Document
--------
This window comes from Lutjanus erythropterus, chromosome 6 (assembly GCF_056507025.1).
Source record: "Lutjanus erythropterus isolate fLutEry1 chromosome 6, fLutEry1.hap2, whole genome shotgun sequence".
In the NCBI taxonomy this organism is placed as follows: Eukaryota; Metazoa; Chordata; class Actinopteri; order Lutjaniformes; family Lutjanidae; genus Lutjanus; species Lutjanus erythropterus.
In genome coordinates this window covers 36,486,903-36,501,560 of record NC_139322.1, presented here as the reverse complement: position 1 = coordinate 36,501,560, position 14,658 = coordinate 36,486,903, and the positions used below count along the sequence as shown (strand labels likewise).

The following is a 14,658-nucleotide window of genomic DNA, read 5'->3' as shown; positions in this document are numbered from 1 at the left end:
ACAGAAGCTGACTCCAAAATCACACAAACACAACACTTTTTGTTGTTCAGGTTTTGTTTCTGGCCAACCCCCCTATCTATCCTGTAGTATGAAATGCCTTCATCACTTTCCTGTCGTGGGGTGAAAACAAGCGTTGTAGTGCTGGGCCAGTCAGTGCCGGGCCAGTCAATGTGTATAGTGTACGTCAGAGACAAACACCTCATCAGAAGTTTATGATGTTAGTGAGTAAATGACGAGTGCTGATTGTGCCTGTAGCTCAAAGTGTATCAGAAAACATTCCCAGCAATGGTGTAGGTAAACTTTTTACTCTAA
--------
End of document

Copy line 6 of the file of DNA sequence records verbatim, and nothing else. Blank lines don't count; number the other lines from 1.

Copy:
ACAGAAGCTGACTCCAAAATCACACAAACACAACACTTTTTGTTGTTCAGGTTTTGTTTCTGGCCAACCCCCCTATCTATCCTGTAGTATGAAATGCCTTCATCACTTTCCTGTCGTGGGGTGAAAACAAGCGTTGTAGTGCTGGGCCAGTCAGTGCCGGGCCAGTCAATGTGTATAGTGTACGTCAGAGACAAACACCTCATCAGAAGTTTATGATGTTAGTGAGTAAATGACGAGTGCTGATTGTGCCTGTAGCTCAAAGTGTATCAGAAAACATTCCCAGCAATGGTGTAGGTAAACTTTTTACTCTAA